In other words, it’s an administrative quagmire. Political quicksand for a president with institutionally tied hands. For Herz, though, this is a moment where Obama, whose supporters will likely still support him, must appease, or at least not readily rebuff, the other end of the spectrum if he wants to realize his goals and truly break away from Bush. Because for Herz, leaders who really broke from predecessors (and here he cites only Jefferson and Reagan) “all knew that the break must be valid for the future, not the past. If Obama were to press charges against the responsible parties of the Bush era, many Americans would see this as an ‘attack’ on America and shift back to the Republican side.”
While Herz’s points are not baseless, they might be unduly facile. Should no one, for example, be held accountable for Bush-era transgressions? Must Obama really attempt to do the impossible and appease everyone? How behemoth must the political center really become for him to get things done?
Given the circumstances, anyway, Herz’s picture seems a bit too rosy.
Somewhat less than rosy, and much more along the lines of side B, is the picture presented not in, necessarily, rather beneath several articles in Libération. For while an article such as “Obama recule encore sur les droits humains” is relatively devoid of a real stance (well, aside from its loaded title, which translates to “Obama Again Backs Away from Human Rights”), the scores of readers’ comments that follow the piece (146, at last count ) are ridden with vitriol and immediately revisionist debate, much of it directed at Obama – who is “now showing his true face,” who was “elected by multinationals” and is just part of “the same dynasty,” who was just “an icon” and “a dream” who has already “completely disappointed us” – although it digresses here and there to excoriations of other US presidents, of French leaders, of Obama’s contemporary and sort-of-rival Sarkozy (who at one point is likened to Santa Claus), and, of course, of Democracy in general, of History in general, of Humans in general.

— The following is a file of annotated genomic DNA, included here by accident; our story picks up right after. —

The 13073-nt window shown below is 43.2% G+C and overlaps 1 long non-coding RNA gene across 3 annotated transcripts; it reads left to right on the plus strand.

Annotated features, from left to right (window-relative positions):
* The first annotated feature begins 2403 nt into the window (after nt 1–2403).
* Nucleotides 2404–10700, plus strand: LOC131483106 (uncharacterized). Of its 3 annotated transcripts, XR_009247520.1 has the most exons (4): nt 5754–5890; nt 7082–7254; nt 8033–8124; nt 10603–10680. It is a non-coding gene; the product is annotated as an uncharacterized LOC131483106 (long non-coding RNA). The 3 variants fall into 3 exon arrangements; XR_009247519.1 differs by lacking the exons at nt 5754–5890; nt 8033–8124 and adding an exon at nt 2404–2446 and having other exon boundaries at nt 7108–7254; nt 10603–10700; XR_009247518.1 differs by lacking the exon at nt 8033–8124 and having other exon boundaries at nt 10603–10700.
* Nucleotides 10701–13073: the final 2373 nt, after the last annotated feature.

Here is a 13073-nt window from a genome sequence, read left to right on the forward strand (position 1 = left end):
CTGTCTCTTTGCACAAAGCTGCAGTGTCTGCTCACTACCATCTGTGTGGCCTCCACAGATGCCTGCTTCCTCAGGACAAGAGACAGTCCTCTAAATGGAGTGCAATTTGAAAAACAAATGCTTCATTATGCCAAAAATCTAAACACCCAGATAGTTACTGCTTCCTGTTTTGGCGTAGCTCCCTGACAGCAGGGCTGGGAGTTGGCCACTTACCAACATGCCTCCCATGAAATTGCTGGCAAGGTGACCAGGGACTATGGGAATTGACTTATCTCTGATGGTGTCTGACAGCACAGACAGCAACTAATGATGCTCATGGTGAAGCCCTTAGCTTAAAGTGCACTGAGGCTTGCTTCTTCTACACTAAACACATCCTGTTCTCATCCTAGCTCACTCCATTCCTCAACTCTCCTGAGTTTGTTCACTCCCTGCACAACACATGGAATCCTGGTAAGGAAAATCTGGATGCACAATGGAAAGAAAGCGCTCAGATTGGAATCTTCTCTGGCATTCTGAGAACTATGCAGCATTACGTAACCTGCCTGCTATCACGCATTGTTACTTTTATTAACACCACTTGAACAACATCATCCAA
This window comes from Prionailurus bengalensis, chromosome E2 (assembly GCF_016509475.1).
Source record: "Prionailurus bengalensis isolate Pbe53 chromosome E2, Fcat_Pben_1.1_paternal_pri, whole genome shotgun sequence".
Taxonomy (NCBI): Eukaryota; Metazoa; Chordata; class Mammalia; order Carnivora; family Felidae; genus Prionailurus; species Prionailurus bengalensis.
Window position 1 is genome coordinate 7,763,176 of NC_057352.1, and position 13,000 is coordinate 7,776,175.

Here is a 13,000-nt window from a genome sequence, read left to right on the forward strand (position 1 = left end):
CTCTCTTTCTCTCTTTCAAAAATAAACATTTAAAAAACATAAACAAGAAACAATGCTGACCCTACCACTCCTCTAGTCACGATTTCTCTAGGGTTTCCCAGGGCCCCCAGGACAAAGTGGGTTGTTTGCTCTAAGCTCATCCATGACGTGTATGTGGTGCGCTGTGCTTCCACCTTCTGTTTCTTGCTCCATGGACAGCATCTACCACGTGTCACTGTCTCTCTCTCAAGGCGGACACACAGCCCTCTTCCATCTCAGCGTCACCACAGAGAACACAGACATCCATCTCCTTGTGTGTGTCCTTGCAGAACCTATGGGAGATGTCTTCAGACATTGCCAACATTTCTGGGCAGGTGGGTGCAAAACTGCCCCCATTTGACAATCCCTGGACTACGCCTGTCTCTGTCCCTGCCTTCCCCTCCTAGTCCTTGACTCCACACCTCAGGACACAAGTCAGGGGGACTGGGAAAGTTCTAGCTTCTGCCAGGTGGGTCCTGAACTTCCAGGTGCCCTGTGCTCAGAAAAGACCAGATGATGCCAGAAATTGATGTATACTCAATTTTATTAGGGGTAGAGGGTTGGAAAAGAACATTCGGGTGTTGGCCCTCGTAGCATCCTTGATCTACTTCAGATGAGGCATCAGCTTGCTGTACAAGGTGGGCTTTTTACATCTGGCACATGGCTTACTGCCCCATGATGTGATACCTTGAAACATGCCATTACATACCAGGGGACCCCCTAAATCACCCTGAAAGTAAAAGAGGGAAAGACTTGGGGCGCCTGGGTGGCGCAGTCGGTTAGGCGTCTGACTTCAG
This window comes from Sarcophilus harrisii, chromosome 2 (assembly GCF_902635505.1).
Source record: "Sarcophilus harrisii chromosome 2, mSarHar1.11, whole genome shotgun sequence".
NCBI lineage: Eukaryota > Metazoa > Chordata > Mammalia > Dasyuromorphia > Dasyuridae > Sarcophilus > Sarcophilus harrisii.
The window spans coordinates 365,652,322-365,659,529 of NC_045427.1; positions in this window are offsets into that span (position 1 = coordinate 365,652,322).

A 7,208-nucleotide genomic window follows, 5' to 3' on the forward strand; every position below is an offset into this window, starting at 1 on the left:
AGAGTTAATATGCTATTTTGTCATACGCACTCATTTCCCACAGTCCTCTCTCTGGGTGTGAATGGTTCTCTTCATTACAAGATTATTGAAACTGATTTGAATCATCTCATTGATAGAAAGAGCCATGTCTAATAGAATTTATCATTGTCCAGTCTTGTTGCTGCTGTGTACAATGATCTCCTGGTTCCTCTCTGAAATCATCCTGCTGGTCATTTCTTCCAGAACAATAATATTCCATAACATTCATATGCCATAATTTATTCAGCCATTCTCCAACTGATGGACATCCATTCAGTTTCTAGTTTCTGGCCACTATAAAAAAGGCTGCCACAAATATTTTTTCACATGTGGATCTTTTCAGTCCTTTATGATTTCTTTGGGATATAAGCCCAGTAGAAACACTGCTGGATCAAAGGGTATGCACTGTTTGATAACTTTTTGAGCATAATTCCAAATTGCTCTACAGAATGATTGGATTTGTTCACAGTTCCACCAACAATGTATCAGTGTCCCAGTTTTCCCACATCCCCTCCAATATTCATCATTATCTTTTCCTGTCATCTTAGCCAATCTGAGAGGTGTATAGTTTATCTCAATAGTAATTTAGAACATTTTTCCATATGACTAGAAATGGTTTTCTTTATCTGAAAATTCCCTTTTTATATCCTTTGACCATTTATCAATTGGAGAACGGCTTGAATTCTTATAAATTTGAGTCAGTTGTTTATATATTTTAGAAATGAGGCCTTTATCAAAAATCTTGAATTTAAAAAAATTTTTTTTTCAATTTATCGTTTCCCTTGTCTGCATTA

Woe is Us, and Woe is Me. Putting caps (berets?) all over side B.
The Spanish, The British
If Herz’s verbal picture is perhaps a bit too rosy and the one painted by French readers perhaps a bit hyperbolic, these pictures from El Mundo – released by The Sydney Morning Herald and also run in The Telegraph – “believed to be part of the group of 2,000 instant photos of prisoner abuses in Iraq and Afghanistan that the Obama administration did not want to come to light,” quite probably, and quite un-rosily, speak for themselves.
So many unfathomable images so not unfathomable. And not unaffecting. And not inapplicable, as it were, to the persistence of side D.
In sum, ‘not dissimilar’ doesn’t exactly equate to ‘similar.’ Just like ‘not irrelevant’ doesn’t exactly mean ‘relevant.’
So in this polygon of debate shaped by unreleased images, resuscitated talk of torture, potential for justice, administrative turnarounds and hopefully not impossible Bush-era closure, we might do well, when minding lines P and Q, to consider reacting, for now, with nuance. Rhetorically derived or otherwise.
Or maybe not. It’s hard to say. But these matters are not, in any way, uncomplicated.